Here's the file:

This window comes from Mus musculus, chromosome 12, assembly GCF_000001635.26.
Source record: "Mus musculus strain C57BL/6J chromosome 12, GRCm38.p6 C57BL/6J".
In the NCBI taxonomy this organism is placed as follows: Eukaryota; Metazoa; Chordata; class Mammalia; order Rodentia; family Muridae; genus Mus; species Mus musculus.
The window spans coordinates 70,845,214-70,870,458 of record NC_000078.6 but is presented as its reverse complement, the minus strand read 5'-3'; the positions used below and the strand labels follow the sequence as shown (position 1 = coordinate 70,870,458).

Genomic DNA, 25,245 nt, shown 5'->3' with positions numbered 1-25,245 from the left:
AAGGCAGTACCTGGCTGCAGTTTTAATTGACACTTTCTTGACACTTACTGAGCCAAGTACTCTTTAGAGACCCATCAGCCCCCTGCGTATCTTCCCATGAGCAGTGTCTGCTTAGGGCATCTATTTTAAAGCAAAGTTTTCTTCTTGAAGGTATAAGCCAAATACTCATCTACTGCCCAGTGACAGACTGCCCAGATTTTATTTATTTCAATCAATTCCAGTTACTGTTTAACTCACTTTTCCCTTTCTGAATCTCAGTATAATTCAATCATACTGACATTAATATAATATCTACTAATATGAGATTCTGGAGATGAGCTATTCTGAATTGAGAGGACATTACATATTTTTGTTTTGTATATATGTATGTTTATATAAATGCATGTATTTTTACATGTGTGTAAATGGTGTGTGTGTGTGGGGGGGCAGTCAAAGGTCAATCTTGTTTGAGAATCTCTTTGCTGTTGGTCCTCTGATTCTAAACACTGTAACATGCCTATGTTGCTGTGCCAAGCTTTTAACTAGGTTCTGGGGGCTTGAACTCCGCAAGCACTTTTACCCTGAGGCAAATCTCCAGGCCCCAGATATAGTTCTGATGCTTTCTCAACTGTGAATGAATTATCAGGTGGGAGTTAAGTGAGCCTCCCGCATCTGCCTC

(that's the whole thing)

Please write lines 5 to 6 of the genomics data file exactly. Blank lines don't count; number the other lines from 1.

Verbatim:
Genomic DNA, 25,245 nt, shown 5'->3' with positions numbered 1-25,245 from the left:
AAGGCAGTACCTGGCTGCAGTTTTAATTGACACTTTCTTGACACTTACTGAGCCAAGTACTCTTTAGAGACCCATCAGCCCCCTGCGTATCTTCCCATGAGCAGTGTCTGCTTAGGGCATCTATTTTAAAGCAAAGTTTTCTTCTTGAAGGTATAAGCCAAATACTCATCTACTGCCCAGTGACAGACTGCCCAGATTTTATTTATTTCAATCAATTCCAGTTACTGTTTAACTCACTTTTCCCTTTCTGAATCTCAGTATAATTCAATCATACTGACATTAATATAATATCTACTAATATGAGATTCTGGAGATGAGCTATTCTGAATTGAGAGGACATTACATATTTTTGTTTTGTATATATGTATGTTTATATAAATGCATGTATTTTTACATGTGTGTAAATGGTGTGTGTGTGTGGGGGGGCAGTCAAAGGTCAATCTTGTTTGAGAATCTCTTTGCTGTTGGTCCTCTGATTCTAAACACTGTAACATGCCTATGTTGCTGTGCCAAGCTTTTAACTAGGTTCTGGGGGCTTGAACTCCGCAAGCACTTTTACCCTGAGGCAAATCTCCAGGCCCCAGATATAGTTCTGATGCTTTCTCAACTGTGAATGAATTATCAGGTGGGAGTTAAGTGAGCCTCCCGCATCTGCCTC